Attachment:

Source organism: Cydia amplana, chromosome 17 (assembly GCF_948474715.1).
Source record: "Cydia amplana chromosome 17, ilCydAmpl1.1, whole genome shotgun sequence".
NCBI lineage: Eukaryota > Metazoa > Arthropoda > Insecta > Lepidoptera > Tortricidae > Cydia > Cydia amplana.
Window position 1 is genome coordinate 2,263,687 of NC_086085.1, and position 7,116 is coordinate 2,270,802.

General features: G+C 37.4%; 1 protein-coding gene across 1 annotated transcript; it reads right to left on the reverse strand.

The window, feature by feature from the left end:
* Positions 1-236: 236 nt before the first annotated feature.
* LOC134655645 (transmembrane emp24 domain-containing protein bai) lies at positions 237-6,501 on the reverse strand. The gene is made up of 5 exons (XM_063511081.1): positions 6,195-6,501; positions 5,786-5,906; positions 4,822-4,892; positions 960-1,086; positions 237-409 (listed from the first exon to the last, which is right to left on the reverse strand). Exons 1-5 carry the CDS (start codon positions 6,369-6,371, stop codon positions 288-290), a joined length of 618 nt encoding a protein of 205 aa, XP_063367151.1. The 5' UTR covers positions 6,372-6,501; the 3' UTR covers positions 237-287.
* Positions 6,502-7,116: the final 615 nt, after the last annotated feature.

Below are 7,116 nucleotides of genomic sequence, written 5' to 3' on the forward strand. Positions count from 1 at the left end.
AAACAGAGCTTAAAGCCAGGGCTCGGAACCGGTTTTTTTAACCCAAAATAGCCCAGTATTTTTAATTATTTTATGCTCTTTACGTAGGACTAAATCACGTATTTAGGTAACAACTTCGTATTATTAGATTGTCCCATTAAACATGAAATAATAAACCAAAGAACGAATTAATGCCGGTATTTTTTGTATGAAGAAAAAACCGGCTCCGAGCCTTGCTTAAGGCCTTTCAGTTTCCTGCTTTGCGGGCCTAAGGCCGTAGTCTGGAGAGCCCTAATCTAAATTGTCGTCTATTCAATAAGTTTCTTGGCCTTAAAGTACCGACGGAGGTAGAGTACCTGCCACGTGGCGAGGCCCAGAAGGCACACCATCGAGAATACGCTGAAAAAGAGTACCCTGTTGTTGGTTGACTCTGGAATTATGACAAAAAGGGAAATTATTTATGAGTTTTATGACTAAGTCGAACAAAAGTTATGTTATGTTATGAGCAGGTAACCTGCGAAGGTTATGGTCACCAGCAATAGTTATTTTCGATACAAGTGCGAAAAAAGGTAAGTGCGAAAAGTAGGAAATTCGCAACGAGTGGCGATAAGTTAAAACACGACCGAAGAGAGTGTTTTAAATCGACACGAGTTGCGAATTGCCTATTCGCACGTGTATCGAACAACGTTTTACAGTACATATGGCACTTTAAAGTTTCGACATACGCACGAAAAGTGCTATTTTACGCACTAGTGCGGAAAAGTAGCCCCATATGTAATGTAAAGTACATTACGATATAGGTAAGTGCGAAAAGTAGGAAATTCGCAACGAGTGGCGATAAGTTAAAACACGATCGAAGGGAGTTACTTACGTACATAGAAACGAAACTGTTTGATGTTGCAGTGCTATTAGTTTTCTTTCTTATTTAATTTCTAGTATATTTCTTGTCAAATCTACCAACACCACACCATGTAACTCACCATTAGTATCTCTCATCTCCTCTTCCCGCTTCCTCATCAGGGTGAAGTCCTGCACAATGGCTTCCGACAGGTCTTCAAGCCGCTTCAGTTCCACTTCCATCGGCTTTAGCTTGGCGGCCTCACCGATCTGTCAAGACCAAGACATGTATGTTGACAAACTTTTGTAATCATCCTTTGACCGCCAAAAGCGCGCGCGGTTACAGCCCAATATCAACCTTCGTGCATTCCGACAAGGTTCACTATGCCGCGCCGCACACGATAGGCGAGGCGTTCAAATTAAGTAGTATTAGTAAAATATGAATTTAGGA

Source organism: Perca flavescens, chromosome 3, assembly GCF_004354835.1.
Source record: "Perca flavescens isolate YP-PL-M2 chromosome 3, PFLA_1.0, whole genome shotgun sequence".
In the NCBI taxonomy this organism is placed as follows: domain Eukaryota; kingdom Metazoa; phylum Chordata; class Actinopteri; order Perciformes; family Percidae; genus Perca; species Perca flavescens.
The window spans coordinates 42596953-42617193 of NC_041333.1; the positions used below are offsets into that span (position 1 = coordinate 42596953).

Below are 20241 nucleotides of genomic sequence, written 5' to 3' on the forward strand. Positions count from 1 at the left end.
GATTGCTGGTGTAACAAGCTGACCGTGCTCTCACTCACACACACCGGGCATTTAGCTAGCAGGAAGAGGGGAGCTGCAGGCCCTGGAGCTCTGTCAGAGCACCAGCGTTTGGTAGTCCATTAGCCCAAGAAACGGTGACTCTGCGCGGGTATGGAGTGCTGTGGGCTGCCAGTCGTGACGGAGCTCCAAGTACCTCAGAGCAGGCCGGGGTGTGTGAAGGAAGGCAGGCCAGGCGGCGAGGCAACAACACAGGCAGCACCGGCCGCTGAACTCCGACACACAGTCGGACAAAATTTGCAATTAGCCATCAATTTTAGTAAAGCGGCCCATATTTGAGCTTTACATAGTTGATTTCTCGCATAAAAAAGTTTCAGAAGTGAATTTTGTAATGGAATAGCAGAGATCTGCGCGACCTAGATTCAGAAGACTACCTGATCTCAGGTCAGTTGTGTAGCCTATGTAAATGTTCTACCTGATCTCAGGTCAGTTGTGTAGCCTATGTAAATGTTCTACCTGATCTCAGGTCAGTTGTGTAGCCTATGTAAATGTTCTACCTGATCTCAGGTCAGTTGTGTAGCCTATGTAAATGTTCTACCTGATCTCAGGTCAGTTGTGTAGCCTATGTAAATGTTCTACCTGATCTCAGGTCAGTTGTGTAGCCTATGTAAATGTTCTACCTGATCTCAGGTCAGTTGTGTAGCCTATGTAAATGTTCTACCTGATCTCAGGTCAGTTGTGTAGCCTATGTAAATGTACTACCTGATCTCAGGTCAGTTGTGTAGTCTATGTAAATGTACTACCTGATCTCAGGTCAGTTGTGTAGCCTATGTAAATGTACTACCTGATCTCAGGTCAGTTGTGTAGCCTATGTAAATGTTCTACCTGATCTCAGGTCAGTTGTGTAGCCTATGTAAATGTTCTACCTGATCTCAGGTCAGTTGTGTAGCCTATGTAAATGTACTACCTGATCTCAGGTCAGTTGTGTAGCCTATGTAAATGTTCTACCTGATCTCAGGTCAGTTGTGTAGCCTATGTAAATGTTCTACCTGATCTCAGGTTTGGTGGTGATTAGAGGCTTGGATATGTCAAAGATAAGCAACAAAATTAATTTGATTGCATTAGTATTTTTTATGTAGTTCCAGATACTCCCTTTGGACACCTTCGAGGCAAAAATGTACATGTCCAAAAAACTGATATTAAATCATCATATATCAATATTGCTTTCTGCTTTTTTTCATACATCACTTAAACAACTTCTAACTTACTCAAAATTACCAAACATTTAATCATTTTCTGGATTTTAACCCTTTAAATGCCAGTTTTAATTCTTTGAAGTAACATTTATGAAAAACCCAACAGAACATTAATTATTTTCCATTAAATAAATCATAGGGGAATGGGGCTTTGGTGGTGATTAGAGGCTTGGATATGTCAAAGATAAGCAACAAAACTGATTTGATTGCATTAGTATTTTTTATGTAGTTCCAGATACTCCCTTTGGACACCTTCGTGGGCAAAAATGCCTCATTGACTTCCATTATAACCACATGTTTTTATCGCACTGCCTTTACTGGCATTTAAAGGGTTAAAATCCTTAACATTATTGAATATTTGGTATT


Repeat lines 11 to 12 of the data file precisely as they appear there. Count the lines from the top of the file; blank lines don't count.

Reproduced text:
AAACAGAGCTTAAAGCCAGGGCTCGGAACCGGTTTTTTTAACCCAAAATAGCCCAGTATTTTTAATTATTTTATGCTCTTTACGTAGGACTAAATCACGTATTTAGGTAACAACTTCGTATTATTAGATTGTCCCATTAAACATGAAATAATAAACCAAAGAACGAATTAATGCCGGTATTTTTTGTATGAAGAAAAAACCGGCTCCGAGCCTTGCTTAAGGCCTTTCAGTTTCCTGCTTTGCGGGCCTAAGGCCGTAGTCTGGAGAGCCCTAATCTAAATTGTCGTCTATTCAATAAGTTTCTTGGCCTTAAAGTACCGACGGAGGTAGAGTACCTGCCACGTGGCGAGGCCCAGAAGGCACACCATCGAGAATACGCTGAAAAAGAGTACCCTGTTGTTGGTTGACTCTGGAATTATGACAAAAAGGGAAATTATTTATGAGTTTTATGACTAAGTCGAACAAAAGTTATGTTATGTTATGAGCAGGTAACCTGCGAAGGTTATGGTCACCAGCAATAGTTATTTTCGATACAAGTGCGAAAAAAGGTAAGTGCGAAAAGTAGGAAATTCGCAACGAGTGGCGATAAGTTAAAACACGACCGAAGAGAGTGTTTTAAATCGACACGAGTTGCGAATTGCCTATTCGCACGTGTATCGAACAACGTTTTACAGTACATATGGCACTTTAAAGTTTCGACATACGCACGAAAAGTGCTATTTTACGCACTAGTGCGGAAAAGTAGCCCCATATGTAATGTAAAGTACATTACGATATAGGTAAGTGCGAAAAGTAGGAAATTCGCAACGAGTGGCGATAAGTTAAAACACGATCGAAGGGAGTTACTTACGTACATAGAAACGAAACTGTTTGATGTTGCAGTGCTATTAGTTTTCTTTCTTATTTAATTTCTAGTATATTTCTTGTCAAATCTACCAACACCACACCATGTAACTCACCATTAGTATCTCTCATCTCCTCTTCCCGCTTCCTCATCAGGGTGAAGTCCTGCACAATGGCTTCCGACAGGTCTTCAAGCCGCTTCAGTTCCACTTCCATCGGCTTTAGCTTGGCGGCCTCACCGATCTGTCAAGACCAAGACATGTATGTTGACAAACTTTTGTAATCATCCTTTGACCGCCAAAAGCGCGCGCGGTTACAGCCCAATATCAACCTTCGTGCATTCCGACAAGGTTCACTATGCCGCGCCGCACACGATAGGCGAGGCGTTCAAATTAAGTAGTATTAGTAAAATATGAATTTAGGA

Source organism: Perca flavescens, chromosome 3, assembly GCF_004354835.1.